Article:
3. Sift the powdered sugar.  Again I'd normally cheat and leave out this step, but it does make a difference -- especially if you are using organic powdered sugar, which seemed very dense to my eyes before sifting.
Go girls.  We love your recipes!

Can't get to D.C anytime soon?  Check out our other favorite bakers:  Flying Monkey Patisserie which sells its cupcakes at the Reading Terminal Market.

Friday, September 21, 2012

Coffee: The Magic Ingredient




Dirty Chai Latte - yes please!



Coffee, Coffea, Caffeine!  
by Mira Treatman, Old City Coffee, inc.

Coffee is many things to many people, it's a: 

  • pick me up in the morning, 
  • an after-dinner treat with frothy milk, 
  • a cultural icon, 
  • a millennium-old stimulant, 
  • a commodity, 
  • a status symbol, and, most significantly...
  •  an energy-bearing plant.              
Coffea Arabica is a species indigenous to the Red Sea region that includes modern day Yemen and Ethiopia. 

Legend has it that Ethiopian farmers discovered the plant’s powers after witnessing their livestock gain more energy after noshing on the Coffea Arabica leaves. The secret to this varietal is its soil content. Mountainous regions, such as the coffee-growing highlands of the Red Sea, tend to have high levels of volcanic soil rich in minerals that supply the bush with calcium, iron, and magnesium. 

Why Do We Love Coffee..?
Caffeine, the key chemical in coffee, evolved in Coffea because it acts as a poison to many herbivores.  This protects the plant from being eaten. The consumers of the plant who are not poisoned by this stimulant reap many benefits: 

Caffeine inhibits the sleep receptors in the brain. Essentially, this means that once caffeine enters the bloodstream it tells the happy energizer brain chemicals to be energetic and the sleepy relaxer brain chemicals to not act. 

Caffeine also increases adrenaline in the bloodstream as it’s metabolized, which tells the body to prepare for battle or a jog or even simply helps us face the work day.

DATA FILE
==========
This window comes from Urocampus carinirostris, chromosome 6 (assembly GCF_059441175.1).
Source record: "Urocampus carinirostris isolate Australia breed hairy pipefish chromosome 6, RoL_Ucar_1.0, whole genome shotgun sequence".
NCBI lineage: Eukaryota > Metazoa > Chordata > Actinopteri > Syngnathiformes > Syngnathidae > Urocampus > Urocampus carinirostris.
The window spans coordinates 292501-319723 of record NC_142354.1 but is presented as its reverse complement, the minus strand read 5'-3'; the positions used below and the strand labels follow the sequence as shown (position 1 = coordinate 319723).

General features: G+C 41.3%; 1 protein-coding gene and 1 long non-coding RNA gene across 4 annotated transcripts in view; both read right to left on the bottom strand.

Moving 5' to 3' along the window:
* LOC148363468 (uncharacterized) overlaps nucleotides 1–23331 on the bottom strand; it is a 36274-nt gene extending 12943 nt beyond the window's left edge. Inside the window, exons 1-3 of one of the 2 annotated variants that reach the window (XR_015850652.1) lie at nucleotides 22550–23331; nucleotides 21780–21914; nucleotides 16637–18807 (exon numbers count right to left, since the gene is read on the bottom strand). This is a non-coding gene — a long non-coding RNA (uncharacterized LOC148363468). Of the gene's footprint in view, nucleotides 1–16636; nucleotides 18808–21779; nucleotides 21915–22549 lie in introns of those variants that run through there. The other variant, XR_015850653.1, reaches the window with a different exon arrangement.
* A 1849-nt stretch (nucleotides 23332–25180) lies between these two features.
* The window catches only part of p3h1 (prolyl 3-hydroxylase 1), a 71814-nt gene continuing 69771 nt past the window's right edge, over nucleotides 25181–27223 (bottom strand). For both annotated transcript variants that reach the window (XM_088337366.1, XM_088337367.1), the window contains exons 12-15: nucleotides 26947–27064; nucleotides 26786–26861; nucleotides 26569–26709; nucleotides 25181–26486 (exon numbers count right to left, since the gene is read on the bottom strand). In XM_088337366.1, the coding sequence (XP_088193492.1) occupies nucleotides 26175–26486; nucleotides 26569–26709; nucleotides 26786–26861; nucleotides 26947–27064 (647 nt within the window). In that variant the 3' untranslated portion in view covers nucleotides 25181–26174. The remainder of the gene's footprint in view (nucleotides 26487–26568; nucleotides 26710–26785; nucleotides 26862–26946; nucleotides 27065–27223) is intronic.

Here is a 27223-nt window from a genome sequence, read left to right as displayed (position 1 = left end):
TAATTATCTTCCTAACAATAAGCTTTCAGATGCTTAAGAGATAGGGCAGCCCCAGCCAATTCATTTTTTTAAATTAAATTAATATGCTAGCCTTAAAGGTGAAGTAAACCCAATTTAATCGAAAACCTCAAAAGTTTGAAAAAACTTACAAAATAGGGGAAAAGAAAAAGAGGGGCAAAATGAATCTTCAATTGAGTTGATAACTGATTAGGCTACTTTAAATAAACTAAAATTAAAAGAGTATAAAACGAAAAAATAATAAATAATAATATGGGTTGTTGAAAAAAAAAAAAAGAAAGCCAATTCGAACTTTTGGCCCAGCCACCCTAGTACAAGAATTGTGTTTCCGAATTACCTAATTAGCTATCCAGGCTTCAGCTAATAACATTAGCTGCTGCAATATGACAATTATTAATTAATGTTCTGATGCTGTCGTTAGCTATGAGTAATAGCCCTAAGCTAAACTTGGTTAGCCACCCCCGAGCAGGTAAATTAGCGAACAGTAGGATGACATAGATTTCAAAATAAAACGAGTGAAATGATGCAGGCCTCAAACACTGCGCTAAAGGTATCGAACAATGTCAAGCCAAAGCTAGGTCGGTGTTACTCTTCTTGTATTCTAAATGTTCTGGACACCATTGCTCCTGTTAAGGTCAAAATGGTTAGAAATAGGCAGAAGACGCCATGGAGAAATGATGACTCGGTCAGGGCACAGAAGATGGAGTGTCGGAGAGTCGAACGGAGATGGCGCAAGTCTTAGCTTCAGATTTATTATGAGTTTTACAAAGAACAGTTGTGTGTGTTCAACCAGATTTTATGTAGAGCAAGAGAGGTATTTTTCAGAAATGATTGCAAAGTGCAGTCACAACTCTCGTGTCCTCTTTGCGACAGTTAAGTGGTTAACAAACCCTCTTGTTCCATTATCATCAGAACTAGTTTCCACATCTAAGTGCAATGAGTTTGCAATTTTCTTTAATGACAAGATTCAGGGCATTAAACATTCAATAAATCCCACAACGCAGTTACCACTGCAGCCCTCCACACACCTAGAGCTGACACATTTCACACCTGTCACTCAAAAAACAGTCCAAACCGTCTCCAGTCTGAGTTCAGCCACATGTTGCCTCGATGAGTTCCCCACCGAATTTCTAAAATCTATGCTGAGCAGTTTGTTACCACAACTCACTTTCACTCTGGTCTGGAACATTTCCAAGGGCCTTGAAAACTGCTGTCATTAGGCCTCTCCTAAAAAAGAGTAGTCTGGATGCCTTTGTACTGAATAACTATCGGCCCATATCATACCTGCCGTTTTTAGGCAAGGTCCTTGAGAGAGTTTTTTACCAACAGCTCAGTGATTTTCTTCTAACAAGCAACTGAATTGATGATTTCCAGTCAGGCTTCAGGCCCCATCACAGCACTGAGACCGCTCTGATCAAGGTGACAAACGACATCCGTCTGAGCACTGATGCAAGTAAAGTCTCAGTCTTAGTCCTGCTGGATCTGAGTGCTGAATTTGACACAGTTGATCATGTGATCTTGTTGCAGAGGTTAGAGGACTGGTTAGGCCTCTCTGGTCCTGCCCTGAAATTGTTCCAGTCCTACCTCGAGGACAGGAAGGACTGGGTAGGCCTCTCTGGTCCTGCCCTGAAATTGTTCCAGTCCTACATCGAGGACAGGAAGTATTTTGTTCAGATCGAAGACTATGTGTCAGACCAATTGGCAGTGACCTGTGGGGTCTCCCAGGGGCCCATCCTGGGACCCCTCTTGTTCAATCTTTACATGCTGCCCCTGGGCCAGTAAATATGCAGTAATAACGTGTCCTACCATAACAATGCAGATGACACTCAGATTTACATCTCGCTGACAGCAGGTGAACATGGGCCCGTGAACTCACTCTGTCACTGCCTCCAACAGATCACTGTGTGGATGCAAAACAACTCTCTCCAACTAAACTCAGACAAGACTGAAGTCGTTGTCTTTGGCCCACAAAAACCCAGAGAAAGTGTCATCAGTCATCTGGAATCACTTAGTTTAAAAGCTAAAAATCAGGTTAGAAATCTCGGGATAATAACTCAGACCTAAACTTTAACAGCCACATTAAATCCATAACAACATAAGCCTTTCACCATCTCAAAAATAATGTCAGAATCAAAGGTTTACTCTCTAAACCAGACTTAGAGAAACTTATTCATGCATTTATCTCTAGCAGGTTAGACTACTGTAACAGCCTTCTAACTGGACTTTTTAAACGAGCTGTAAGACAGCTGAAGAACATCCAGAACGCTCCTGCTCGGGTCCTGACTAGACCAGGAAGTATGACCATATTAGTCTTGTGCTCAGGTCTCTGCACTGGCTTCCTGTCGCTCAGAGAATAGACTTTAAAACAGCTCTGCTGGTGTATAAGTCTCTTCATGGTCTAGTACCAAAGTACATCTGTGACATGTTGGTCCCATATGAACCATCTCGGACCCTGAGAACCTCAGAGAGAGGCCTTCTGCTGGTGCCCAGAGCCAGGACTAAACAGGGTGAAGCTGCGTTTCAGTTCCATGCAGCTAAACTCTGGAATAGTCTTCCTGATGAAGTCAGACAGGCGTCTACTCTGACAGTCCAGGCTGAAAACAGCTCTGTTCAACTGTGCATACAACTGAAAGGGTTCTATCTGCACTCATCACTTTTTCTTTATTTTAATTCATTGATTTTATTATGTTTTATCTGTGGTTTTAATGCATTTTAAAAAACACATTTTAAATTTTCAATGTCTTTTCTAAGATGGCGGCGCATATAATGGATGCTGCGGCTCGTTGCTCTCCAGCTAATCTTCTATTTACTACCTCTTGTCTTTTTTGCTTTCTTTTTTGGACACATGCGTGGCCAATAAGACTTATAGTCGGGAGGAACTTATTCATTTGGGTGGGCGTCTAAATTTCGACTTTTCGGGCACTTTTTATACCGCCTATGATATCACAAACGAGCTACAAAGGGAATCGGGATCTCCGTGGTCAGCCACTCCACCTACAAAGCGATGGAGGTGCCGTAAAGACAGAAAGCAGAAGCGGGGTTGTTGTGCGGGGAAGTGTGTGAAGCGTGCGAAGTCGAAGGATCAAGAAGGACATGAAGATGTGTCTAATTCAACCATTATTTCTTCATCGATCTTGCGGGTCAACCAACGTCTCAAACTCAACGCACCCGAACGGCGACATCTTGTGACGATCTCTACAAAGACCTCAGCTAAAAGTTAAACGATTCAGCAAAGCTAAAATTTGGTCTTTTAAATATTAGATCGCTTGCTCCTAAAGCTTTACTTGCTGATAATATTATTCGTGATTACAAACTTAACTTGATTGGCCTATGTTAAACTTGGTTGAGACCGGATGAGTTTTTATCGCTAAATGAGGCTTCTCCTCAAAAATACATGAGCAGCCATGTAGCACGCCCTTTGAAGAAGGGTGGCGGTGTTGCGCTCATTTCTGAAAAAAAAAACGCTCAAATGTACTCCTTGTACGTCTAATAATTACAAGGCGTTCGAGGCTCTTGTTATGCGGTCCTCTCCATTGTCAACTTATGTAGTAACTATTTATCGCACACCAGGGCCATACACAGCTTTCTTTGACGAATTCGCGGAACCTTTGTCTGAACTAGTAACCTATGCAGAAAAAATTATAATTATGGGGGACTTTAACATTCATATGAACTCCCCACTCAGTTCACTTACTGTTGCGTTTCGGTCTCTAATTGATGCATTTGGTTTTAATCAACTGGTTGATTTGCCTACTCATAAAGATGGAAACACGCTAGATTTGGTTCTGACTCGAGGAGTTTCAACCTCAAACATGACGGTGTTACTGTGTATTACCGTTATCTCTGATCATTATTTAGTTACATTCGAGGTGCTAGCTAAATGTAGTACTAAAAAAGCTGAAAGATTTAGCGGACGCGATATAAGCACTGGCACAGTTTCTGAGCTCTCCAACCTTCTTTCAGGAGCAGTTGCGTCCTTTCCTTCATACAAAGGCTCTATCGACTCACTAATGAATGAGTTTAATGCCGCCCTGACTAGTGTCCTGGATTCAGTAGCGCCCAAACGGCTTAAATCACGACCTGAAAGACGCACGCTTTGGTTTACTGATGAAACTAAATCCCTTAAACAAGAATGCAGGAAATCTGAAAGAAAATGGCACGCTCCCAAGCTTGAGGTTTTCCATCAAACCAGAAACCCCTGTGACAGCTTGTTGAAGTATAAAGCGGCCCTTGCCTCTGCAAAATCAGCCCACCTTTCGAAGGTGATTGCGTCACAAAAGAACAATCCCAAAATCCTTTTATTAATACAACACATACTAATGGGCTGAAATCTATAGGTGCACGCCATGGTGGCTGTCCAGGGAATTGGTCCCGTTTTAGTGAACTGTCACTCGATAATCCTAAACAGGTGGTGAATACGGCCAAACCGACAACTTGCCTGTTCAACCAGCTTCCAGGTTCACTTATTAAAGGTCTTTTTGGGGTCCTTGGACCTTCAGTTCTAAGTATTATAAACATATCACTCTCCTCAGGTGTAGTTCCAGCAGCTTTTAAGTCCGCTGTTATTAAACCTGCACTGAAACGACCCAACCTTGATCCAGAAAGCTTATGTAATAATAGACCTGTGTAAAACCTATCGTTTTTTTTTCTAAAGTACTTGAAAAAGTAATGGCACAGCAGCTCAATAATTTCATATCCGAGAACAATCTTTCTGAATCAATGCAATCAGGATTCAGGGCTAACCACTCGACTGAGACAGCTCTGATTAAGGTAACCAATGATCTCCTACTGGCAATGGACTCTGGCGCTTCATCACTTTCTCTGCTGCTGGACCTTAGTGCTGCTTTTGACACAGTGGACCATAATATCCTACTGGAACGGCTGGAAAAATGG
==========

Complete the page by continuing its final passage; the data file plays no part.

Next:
Through a transfer of energy from sunlight to leaves to beans to you, coffee has gained its status as an iconic, well-loved drink.  It's got a kick in every cup!
At Old City Coffee we think that Coffee is the perfect accompaniment to social gatherings.  So we've reinstated our popular Open Mic Night!  Old City Coffee at 221 Church Street will be open on First Friday, October 5th, for an open stage for musicians and spoken word artists. 

Interested in taking part?

Sign ups start at 5:30 pm with a 6:00 pm show. This is the perfect venue to sip on your favorite caffeinated beverages while enjoying the best local arts Philly has to offer.

If you can't make it on the night, then try this popular recipe at home.  And maybe we'll see you next time!

Old City Coffee Dirty Chai Latte
Now that you’ve learned a bit more about coffee culture and our obsession with caffeine, here's a well-loved recipe with a maximal amount of boosting energy in our delicious recipe. 

This latte combines espresso with another source of caffeine, black tea.

Ingredients
5 oz Old City Coffee house-made Chai (a secret mix of spices and black tea brewed to near perfection and sweetened with honey)
3 oz soy, whole, or skim milk
1 shot espresso
Ground cinnamon



  1. To serve hot, heat chai either in a stainless steal pitcher if at an espresso machine or in a saucepan on a stovetop. 
  2. Pour tea into mug and cover with a lid. 
  3. Froth milk until about an inch of foam forms. If using an espresso machine, use the same stainless pitcher and pour milk followed by the foam on top. Saucepans work just fine too. To enjoy cold, mix ingredients in a pitcher and pour over a glass of ice. 
  4. A dusting of ground cinnamon on top is always a nice finish. 
See you soon we hope either in Old City or at our cafe in Reading Terminal Market.